Second, the government did not disclose the existence and contents of at least 51 reports that Anna generated while working with the FBI. Using the contents of the FOIA report, Mr. McDavid learned that these reports were sent from FBI Miami to FBI Sacramento and marked for “possible use” in the government’s case against him. Of these 51 reports, the government’s opposition brief admits, 16 directly mention Mr. McDavid. However, Mr. McDavid’s attorneys only received 5 of the reports in discovery.
Third, the government did not disclose correspondence between Mr. McDavid and Anna. Though no emails or notes were produced before trial, FOIA documents revealed that the government had at least ten emails and one handwritten message that Mr. McDavid had sent to Anna. Neither the contents of the messages nor the documents themselves were included in the FOIA response. However, the response contained a record that the emails and letter were sent to the FBI Behavioral Analysis Unit. Those documents, Mr. McDavid’s motion stated, could also have been instrumental in attacking Anna’s credibility.
The Procedure to Raise Brady Violations
Mr. McDavid’s path to victory was a long one. Following his conviction, appeal, FOIA request, and initial § 2255 motion, Mr. McDavid faced nearly three full years of motion practice. After receiving the § 2255 motion, the government filed a motion in opposition along with a declaration by Anna’s FBI handler. The handler’s declaration described the contents of the undisclosed documents and information. In its declaration and motions, the government stated that it had never been required to produce the information Mr. McDavid demanded because, among a few other reasons, the reports were “benign” or “contained no derogatory information” about Mr. McDavid.
In February of 2013, Mr. McDavid filed a reply arguing that those documents would have been vital to his entrapment defense. The reply went on to state that reports such as one in which Anna stated that Mr. McDavid was “not of interest to the FBI” and “non-threatening” could have been used to defeat the government’s position that he had a propensity for criminality.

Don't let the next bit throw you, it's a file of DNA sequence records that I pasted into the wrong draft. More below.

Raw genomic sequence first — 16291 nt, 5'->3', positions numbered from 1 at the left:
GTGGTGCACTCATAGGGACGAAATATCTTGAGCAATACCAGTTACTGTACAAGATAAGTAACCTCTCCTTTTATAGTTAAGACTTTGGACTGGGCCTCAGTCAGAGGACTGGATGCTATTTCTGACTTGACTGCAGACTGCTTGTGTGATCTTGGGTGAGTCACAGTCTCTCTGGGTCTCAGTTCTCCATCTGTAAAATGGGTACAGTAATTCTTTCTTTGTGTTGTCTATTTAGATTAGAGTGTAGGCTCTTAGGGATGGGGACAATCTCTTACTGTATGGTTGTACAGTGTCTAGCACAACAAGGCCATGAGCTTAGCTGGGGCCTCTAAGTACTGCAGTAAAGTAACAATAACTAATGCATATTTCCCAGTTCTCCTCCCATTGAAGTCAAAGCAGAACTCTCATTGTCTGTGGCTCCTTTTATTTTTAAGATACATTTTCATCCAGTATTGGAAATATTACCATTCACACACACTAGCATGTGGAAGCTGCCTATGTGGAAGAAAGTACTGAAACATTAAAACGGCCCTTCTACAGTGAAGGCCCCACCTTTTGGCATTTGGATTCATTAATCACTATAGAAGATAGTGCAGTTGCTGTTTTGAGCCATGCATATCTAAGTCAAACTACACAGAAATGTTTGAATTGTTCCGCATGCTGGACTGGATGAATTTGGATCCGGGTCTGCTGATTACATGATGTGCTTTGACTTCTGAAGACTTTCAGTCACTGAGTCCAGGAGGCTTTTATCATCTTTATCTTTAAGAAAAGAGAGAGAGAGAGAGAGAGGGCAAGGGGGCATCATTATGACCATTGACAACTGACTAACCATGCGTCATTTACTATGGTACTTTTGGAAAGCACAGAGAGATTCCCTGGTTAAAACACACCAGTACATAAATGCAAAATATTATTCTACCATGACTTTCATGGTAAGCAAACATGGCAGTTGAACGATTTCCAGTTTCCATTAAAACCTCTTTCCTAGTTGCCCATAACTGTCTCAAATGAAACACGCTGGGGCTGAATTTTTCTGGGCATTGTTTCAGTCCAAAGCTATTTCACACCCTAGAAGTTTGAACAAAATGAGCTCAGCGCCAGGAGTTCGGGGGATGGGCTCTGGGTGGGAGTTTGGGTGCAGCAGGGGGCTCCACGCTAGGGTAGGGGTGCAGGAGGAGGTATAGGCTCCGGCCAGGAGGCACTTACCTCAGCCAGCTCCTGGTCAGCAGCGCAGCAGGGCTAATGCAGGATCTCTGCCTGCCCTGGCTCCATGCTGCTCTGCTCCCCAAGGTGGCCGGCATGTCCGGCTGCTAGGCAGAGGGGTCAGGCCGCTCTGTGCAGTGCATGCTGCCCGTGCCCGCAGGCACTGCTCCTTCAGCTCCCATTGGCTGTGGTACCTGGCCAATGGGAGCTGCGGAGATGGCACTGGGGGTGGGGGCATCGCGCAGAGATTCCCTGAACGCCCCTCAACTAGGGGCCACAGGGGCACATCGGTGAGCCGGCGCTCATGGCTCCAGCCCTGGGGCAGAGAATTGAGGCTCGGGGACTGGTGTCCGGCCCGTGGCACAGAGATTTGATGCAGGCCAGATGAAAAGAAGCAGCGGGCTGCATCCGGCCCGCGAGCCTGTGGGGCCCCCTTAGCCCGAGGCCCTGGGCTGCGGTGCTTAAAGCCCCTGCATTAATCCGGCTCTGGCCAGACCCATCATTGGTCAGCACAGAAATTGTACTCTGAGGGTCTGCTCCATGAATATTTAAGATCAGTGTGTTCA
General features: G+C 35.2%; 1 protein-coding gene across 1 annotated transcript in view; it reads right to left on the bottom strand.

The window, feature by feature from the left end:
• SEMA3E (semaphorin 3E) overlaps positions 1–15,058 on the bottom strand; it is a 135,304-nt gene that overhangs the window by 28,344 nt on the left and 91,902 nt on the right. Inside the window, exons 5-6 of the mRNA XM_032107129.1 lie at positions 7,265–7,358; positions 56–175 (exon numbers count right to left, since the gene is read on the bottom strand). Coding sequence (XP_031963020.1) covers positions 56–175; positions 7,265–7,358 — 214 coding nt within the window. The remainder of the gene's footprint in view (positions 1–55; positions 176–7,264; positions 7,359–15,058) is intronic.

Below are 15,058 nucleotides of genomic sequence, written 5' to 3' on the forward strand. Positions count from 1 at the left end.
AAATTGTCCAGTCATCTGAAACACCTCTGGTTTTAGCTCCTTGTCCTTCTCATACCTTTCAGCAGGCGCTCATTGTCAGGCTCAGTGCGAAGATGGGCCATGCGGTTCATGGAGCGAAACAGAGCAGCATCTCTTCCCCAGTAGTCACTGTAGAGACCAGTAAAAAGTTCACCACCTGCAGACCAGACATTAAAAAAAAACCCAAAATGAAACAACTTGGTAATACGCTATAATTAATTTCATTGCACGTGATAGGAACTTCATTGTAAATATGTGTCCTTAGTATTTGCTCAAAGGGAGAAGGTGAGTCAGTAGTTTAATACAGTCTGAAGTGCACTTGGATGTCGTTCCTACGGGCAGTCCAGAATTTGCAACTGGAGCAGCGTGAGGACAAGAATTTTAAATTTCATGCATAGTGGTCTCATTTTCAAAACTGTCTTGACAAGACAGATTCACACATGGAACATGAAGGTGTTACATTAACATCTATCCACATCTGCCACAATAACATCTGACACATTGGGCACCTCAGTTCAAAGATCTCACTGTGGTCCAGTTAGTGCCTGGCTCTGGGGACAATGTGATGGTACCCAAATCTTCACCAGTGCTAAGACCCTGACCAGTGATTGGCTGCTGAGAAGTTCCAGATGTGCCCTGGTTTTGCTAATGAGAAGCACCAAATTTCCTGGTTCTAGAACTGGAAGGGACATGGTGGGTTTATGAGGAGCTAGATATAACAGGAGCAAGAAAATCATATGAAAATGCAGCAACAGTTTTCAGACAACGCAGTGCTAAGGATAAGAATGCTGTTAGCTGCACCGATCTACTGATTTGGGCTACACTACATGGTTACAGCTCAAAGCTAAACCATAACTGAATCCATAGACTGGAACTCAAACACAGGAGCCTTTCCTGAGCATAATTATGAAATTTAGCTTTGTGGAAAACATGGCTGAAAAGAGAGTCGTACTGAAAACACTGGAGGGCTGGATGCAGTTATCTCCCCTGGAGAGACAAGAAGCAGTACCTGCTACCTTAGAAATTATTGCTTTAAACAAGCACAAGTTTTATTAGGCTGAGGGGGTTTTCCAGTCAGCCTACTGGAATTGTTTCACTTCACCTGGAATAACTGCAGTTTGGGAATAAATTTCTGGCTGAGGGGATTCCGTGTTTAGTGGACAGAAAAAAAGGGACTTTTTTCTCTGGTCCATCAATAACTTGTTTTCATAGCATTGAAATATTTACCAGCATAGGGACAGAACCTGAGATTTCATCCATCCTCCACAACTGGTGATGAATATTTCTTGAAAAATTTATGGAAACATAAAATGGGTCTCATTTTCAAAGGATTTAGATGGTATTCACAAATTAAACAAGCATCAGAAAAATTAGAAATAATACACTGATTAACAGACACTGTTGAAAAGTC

Over the next several months, Mr. McDavid filed two supplemental memoranda in which he elaborated on his points and refuted the government’s arguments. Mr. McDavid also filed an amended memorandum in support of his discovery claims and a motion for discovery at the court’s request.
Once Mr. McDavid submitted his motion for discovery, things began to move more swiftly. The government disclosed a number of documents it had previously withheld and the court set a briefing schedule and status conference. Within a month, the government disclosed even more documents that had not been produced in underlying criminal proceedings. Three days later, the government and Mr. McDavid appeared before the presiding judge with a final settlement.
Ultimately, the court vacated Mr. McDavid’s conviction and sentence. While the parties were still in dispute over some of the individual claims, both sides wanted to put an end to the litigation. There was no disagreement that the court should grant relief under § 2255 and, as a result, the court decided to forego the evidentiary hearing and issued no recommendation (both of which are usually required by Rule 8(b) of the § 2255 rules).
The settlement agreement recommended the judge sentence him to time served followed by two years of supervised release. Mr. McDavid was released from jail on January 8th of this year.
Some Tips to Get Brady Material
A complete post to cover how to request Brady material is beyond my scope today, but here are a few basic tips:
- Ask for disclosure of this material early and often. This means pre-trial, during trial and before closing and sentencing. Make your record.
- Propound specific requests such as material relevant to the witnesses in the case or particular issues (as well as a broad request to be sure the government cannot avoid complete disclosure)
- Ask the government to search specific places for relevant material, such as police reports and other agencies (for example, if the case arose from an OIG investigation, be sure that the investigating agency’s files are searched).
- Get the government’s response to your requests in writing or on the record.
- Do not hesitate to make follow up requests during your pre-trial investigation.
- There are, of course, post-conviction remedies through habeas proceedings if you discover evidence after your client has been sentenced.
Mr. McDavid’s case is an example of the most important rule: Never give up.
[…] A Brady Win for a Defendant–Finally (and Some Tips to Get Brady Material). Brad is always an important issue. It’s nice to read about a win for a change. End 2015 on a positive note. […]
[…] violations in the future. The Brady rules are troublesome for many reasons, as I’ve written about before, and we need even more deterrence efforts in place to encourage compliance with these […]